This is a digest of selected news and media that emerged over the last week related to wildfire emergencies, recovery efforts, and resilience building efforts in the American West.
From The Denver Post, by Noelle Phillips | February 11, 2022
FEMA will pay bulk of the bill for DRC Emergency Services’ work clearing burned homes
More Than a Year After the East Troublesome Fire, Some Grand Lake Residents Still Don’t Have Housing
From CPR News | February 10, 2022
Residents worry the lost housing stock could forever change the community's demographics after East Troublesome fire
From ABC 10 by Brandon Rittiman | February 8, 2022
PG&E admits that its powerline sparked the 2019 Kincade Fire. But the company argues any mistakes it made were “good faith judgment calls” and “not crimes.”
From New York Post by Associated Press | February 10, 2022
A wildfire fanned by gusty Santa Ana winds erupted in hills on the Southern California coast and burned near homes early Thursday.
From NBC by Jonathan Lloyd and Oleevia Woo | February 10, 2022
An early morning brush fire burned on a hillside above homes in the Emerald Bay area.
From Deseret News, by Matthew Brown | February 11, 2022
A recent wildfire study locates newly identified “double hazard” zones for wildfires, shedding more light on why wildfires in the past several years have been so destructive to surrounding communities in the West.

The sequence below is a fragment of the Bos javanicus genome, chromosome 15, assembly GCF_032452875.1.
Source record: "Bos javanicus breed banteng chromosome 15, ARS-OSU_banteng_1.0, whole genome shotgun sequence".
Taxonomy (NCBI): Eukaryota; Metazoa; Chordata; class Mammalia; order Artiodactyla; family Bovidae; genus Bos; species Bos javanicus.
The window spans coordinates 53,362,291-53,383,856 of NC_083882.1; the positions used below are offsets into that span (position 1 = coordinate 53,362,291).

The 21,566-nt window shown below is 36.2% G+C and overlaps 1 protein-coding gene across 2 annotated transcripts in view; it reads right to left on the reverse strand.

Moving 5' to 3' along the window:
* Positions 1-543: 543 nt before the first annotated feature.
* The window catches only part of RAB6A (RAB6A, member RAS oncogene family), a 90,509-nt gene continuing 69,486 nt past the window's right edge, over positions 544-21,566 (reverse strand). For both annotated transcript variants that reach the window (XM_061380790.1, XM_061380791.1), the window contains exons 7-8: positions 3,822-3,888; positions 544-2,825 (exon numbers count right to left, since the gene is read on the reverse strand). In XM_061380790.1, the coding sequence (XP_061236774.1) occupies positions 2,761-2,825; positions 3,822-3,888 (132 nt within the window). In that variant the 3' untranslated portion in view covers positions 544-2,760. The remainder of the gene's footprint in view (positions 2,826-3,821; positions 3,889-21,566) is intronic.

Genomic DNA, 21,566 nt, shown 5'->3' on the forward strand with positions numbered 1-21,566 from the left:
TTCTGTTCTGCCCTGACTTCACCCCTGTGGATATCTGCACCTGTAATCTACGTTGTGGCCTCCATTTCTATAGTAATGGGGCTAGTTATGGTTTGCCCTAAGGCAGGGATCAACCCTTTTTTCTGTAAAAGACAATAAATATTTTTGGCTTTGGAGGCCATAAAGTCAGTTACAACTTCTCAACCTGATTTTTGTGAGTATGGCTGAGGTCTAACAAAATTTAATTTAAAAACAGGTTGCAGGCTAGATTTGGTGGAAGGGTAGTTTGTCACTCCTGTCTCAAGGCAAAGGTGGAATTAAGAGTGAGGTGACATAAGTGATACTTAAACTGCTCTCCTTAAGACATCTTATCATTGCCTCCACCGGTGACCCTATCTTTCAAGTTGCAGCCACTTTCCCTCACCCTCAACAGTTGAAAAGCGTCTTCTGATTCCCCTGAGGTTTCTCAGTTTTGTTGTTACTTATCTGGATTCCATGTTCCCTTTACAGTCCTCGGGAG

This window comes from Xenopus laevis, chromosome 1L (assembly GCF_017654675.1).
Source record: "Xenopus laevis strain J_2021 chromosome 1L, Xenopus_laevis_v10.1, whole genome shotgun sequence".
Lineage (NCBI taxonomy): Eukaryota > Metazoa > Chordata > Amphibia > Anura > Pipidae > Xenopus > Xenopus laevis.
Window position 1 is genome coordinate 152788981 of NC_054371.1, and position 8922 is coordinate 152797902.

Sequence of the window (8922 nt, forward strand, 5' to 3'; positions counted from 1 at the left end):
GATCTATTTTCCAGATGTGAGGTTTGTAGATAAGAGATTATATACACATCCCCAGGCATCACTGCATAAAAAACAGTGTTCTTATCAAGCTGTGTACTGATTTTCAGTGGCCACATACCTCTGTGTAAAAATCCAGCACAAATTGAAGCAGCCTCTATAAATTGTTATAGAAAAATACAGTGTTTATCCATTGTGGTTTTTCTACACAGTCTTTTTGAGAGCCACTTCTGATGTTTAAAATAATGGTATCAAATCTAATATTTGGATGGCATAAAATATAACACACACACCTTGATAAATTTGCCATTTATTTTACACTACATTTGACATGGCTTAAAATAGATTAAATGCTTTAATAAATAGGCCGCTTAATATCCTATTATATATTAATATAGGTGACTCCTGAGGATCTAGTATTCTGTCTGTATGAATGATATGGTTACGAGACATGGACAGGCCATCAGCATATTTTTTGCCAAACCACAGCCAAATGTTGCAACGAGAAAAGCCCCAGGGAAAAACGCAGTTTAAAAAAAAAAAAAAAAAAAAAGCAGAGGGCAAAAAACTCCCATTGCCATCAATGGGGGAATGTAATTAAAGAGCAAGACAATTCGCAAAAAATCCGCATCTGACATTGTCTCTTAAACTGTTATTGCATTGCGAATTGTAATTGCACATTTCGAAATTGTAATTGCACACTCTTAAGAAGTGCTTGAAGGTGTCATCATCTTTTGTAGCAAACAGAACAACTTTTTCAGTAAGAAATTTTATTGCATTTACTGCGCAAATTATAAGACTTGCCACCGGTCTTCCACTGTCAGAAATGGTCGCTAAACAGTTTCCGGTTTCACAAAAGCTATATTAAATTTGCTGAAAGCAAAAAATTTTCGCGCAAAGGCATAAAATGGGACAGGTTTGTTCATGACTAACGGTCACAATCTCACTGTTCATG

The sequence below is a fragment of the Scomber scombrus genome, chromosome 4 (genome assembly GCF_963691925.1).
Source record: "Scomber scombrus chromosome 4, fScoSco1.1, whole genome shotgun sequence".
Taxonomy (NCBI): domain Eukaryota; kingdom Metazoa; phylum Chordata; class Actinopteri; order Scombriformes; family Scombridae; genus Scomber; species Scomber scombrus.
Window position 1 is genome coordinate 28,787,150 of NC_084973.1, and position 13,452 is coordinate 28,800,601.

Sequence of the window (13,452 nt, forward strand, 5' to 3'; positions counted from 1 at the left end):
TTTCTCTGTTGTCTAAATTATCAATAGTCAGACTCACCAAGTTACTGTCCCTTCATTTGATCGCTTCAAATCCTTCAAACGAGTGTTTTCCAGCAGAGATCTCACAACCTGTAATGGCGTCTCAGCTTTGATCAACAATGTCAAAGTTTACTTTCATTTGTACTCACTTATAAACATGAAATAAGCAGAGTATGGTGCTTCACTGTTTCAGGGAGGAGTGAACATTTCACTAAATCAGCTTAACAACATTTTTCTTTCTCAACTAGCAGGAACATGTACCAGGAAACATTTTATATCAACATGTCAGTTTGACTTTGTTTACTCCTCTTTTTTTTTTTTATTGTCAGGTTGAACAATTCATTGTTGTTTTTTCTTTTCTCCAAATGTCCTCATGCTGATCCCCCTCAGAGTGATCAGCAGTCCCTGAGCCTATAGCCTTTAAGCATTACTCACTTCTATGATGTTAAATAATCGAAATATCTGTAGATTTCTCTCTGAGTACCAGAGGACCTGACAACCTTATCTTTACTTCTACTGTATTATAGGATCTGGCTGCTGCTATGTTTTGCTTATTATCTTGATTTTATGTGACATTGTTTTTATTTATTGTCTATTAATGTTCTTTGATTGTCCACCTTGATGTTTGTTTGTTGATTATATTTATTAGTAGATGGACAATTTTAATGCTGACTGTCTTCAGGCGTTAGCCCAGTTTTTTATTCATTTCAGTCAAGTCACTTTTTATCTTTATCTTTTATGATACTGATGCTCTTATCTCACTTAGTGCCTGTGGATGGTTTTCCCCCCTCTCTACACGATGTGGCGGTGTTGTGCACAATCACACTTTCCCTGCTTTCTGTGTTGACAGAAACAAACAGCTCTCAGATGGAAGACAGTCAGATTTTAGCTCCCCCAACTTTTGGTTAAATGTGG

From Nature.com, by Krishna Rao, A. Park Williams, Noah S. Diffenbaugh, Marta Yebra & Alexandra G. Konings | February 7, 2022
As plant-water sensitivity is strongly linked to wildfire vulnerability, accounting for ecophysiological controls should improve wildfire forecasts. If recent trends in VPD and demographic shifts continue, human wildfire risk will probably continue to increase.
From ABC Action News, by Jessie Cohen | February 14, 2022
Information based on researching and studying ways to restore our forests and prevent devastation will be shared through a federal database based in New Mexico
From Governing.com, by Felicia Marcus and Jill Ozarski | February 14, 2022
There are successful models for leveraging natural systems to improve water quality and supplies, enhance biodiversity and blunt the ravages of wildfires. There’s even something we can learn from beavers.
From ABC 7 News, by Tim Johns | February 9, 2022
The lack of rain means vegetation flammability metrics are currently at levels closer to those typical of the summertime months.
From Keyt.com, by Kelsey Gerckens | February 11, 2022
As weather throughout the first weeks of February continue to be completely dry, with temperatures in the 80s, new drought maps show no improvement for California’s drought status this month
From KDRV.com, by Jamie Parfitt | February 10, 2022
Oregon's US Senators on Thursday announced that eight Oregon forestry companies have been awarded wildland firefighting contracts with the US Forest Service, including three local firms.